Music is an integral part of our everyday lives. It acts as a supplement to events both important and mundane — from governmental ceremonies to formal banquets to birthday parties or long road trips. Given the weight the global society puts into music, it should come as no surprise that it plays a vital role in young children’s mental and emotional development.
Harvard psychologist Howard Gardner argued that musical intelligence is as equally important as logical intelligence — such as mathematical intelligence, spatial intelligence, linguistic intelligence, and bodily intelligence — kinesthetic intelligence, interpersonal intelligence, and intrapersonal intelligence.
The ability to make music is also often equated to the abilities to walk and talk. After all, multiple studies concluded that heightened musical intelligence is capable of strengthening the connection between the body and the brain. This is because moving and dancing along to music can improve motor skills, whereas singing along to a song helps improve vocal clarity and annunciation.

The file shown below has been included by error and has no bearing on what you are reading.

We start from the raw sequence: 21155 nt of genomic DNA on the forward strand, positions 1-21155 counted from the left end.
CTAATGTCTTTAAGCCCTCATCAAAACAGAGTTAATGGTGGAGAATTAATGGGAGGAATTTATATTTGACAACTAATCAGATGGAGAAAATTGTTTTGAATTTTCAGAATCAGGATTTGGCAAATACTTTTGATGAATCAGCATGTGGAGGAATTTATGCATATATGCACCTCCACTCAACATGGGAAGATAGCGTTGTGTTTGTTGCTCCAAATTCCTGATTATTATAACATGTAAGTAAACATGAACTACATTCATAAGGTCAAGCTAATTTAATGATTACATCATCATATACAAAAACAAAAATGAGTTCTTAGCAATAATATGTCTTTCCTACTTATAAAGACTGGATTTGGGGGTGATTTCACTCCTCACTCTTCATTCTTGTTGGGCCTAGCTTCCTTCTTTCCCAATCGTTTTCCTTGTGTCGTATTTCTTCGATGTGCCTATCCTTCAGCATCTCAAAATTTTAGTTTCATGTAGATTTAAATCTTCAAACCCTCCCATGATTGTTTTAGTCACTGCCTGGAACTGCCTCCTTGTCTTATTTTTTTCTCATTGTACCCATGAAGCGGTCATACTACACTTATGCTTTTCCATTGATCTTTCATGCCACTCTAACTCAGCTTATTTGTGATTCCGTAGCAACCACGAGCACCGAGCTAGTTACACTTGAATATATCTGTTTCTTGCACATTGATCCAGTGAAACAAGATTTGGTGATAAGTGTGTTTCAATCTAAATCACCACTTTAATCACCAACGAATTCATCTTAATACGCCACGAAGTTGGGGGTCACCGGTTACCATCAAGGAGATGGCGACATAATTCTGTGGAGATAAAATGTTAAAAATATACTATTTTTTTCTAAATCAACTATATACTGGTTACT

Furthermore, many researchers believe that musical training is linked to higher attention spans and greater listening skills in young children. According to the National Association for Music Education (NAfME), “Musicians can better detect meaningful, information-bearing elements in sounds, like the emotional meaning in a baby’s cry. Students who practice music can have better auditory attention, and pick out predictable patterns from surrounding noise.”
Additionally, NAfME associates musical intelligence with greater memorization skills, which will benefit them not only in learning sheet music or melodies, but in education later in life as well.
Evidently, the benefits of music education are plentiful and long-reaching. However, unless parents are actively involved in their children’s musical development, its impact will be much less impressive.
Although this may be a daunting task — especially to parents who are not musically inclined — it can easily be done by introducing play musical instruments to their child, by playing enriching music throughout the day, or even taking a parent-child music class. Music Together classes are often the best option, as they offer classes designed for children of all ages and capabilities. For more information, visit Music Together’s website.